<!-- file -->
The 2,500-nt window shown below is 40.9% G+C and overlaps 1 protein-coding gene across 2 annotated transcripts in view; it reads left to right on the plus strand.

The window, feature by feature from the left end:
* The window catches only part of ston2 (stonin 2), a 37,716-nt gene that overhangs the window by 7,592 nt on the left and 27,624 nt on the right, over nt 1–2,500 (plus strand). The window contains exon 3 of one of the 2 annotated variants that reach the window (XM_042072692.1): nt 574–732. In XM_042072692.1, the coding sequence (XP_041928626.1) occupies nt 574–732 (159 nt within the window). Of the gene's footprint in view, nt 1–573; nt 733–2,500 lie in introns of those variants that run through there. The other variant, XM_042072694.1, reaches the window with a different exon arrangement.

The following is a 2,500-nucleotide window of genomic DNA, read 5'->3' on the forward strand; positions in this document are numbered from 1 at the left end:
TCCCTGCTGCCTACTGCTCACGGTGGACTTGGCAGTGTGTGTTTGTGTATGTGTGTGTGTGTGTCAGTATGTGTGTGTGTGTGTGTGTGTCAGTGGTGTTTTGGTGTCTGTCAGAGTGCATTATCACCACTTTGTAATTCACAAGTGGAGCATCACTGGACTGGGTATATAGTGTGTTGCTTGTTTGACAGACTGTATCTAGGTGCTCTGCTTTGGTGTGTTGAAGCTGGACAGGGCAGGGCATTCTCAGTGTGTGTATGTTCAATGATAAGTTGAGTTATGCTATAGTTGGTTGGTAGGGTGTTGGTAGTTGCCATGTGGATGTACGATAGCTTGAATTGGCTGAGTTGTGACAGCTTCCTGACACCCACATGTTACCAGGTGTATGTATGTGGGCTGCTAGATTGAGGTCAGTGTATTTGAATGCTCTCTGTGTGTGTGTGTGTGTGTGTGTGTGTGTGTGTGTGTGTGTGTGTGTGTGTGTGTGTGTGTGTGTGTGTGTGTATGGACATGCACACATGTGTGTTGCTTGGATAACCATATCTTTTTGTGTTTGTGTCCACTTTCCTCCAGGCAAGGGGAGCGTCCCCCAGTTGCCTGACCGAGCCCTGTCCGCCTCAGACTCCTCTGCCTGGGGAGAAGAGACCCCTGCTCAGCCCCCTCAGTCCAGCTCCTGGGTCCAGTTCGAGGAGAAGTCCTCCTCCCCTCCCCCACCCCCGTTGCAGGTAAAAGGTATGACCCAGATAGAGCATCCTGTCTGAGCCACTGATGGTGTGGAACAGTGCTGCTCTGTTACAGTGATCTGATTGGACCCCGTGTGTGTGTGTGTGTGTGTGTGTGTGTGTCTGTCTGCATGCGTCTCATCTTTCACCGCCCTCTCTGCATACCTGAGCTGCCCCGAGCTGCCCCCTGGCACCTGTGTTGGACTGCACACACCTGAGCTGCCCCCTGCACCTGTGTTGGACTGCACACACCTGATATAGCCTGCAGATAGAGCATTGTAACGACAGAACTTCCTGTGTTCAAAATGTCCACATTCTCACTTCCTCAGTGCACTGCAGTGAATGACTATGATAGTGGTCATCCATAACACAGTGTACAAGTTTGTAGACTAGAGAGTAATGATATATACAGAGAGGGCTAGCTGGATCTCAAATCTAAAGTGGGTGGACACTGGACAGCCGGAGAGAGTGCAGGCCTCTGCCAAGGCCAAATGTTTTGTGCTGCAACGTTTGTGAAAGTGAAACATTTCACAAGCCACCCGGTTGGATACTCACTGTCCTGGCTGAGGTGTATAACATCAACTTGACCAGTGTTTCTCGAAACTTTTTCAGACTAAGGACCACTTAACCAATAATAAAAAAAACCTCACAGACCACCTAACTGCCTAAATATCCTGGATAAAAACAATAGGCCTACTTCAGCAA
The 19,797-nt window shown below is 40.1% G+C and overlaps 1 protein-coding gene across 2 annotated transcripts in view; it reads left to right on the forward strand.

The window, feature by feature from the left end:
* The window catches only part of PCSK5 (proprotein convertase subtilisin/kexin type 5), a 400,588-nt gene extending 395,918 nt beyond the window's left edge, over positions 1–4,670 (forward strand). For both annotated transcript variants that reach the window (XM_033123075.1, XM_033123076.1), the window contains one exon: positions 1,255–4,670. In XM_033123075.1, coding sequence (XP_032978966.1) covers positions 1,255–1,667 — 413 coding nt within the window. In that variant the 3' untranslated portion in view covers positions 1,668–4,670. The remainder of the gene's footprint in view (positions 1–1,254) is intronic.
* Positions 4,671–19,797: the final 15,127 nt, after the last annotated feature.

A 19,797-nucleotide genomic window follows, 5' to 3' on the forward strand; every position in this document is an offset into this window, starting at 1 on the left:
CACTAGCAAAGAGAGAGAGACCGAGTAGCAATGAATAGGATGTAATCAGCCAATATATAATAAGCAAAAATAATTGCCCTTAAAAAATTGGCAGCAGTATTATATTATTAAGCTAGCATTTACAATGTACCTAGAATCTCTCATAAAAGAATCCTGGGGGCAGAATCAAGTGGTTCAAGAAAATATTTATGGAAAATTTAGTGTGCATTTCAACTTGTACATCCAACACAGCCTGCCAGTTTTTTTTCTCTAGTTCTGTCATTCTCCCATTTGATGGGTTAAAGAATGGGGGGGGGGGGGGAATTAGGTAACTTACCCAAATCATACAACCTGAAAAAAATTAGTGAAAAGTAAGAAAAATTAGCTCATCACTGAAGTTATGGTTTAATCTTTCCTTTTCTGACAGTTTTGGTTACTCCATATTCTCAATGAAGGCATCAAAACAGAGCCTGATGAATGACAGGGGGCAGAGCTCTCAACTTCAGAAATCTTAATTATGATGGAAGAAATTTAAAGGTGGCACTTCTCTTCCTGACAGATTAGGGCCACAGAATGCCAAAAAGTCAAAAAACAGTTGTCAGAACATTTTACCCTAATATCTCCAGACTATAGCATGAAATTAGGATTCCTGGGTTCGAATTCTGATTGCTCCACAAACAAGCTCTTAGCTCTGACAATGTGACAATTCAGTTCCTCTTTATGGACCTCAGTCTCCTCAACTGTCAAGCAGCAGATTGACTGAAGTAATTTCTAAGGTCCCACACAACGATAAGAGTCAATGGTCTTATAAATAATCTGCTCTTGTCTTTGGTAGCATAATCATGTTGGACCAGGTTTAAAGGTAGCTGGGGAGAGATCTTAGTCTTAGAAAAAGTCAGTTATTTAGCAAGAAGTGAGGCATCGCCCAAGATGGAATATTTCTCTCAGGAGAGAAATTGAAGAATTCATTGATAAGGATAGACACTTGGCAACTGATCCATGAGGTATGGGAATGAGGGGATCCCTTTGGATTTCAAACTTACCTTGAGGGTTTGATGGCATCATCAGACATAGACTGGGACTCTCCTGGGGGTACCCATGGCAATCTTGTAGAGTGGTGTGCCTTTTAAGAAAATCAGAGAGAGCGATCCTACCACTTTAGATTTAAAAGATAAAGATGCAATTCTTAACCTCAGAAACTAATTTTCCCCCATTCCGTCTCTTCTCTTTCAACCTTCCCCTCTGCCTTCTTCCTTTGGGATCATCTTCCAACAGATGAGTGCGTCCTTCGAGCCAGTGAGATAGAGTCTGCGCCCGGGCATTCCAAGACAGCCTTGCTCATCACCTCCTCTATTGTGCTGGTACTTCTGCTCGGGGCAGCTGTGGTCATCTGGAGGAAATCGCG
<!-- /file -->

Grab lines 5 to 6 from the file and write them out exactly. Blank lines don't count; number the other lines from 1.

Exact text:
TCCCTGCTGCCTACTGCTCACGGTGGACTTGGCAGTGTGTGTTTGTGTATGTGTGTGTGTGTGTCAGTATGTGTGTGTGTGTGTGTGTGTCAGTGGTGTTTTGGTGTCTGTCAGAGTGCATTATCACCACTTTGTAATTCACAAGTGGAGCATCACTGGACTGGGTATATAGTGTGTTGCTTGTTTGACAGACTGTATCTAGGTGCTCTGCTTTGGTGTGTTGAAGCTGGACAGGGCAGGGCATTCTCAGTGTGTGTATGTTCAATGATAAGTTGAGTTATGCTATAGTTGGTTGGTAGGGTGTTGGTAGTTGCCATGTGGATGTACGATAGCTTGAATTGGCTGAGTTGTGACAGCTTCCTGACACCCACATGTTACCAGGTGTATGTATGTGGGCTGCTAGATTGAGGTCAGTGTATTTGAATGCTCTCTGTGTGTGTGTGTGTGTGTGTGTGTGTGTGTGTGTGTGTGTGTGTGTGTGTGTGTGTGTGTGTGTGTGTGTGTATGGACATGCACACATGTGTGTTGCTTGGATAACCATATCTTTTTGTGTTTGTGTCCACTTTCCTCCAGGCAAGGGGAGCGTCCCCCAGTTGCCTGACCGAGCCCTGTCCGCCTCAGACTCCTCTGCCTGGGGAGAAGAGACCCCTGCTCAGCCCCCTCAGTCCAGCTCCTGGGTCCAGTTCGAGGAGAAGTCCTCCTCCCCTCCCCCACCCCCGTTGCAGGTAAAAGGTATGACCCAGATAGAGCATCCTGTCTGAGCCACTGATGGTGTGGAACAGTGCTGCTCTGTTACAGTGATCTGATTGGACCCCGTGTGTGTGTGTGTGTGTGTGTGTGTGTGTCTGTCTGCATGCGTCTCATCTTTCACCGCCCTCTCTGCATACCTGAGCTGCCCCGAGCTGCCCCCTGGCACCTGTGTTGGACTGCACACACCTGAGCTGCCCCCTGCACCTGTGTTGGACTGCACACACCTGATATAGCCTGCAGATAGAGCATTGTAACGACAGAACTTCCTGTGTTCAAAATGTCCACATTCTCACTTCCTCAGTGCACTGCAGTGAATGACTATGATAGTGGTCATCCATAACACAGTGTACAAGTTTGTAGACTAGAGAGTAATGATATATACAGAGAGGGCTAGCTGGATCTCAAATCTAAAGTGGGTGGACACTGGACAGCCGGAGAGAGTGCAGGCCTCTGCCAAGGCCAAATGTTTTGTGCTGCAACGTTTGTGAAAGTGAAACATTTCACAAGCCACCCGGTTGGATACTCACTGTCCTGGCTGAGGTGTATAACATCAACTTGACCAGTGTTTCTCGAAACTTTTTCAGACTAAGGACCACTTAACCAATAATAAAAAAAACCTCACAGACCACCTAACTGCCTAAATATCCTGGATAAAAACAATAGGCCTACTTCAGCAA
The 19,797-nt window shown below is 40.1% G+C and overlaps 1 protein-coding gene across 2 annotated transcripts in view; it reads left to right on the forward strand.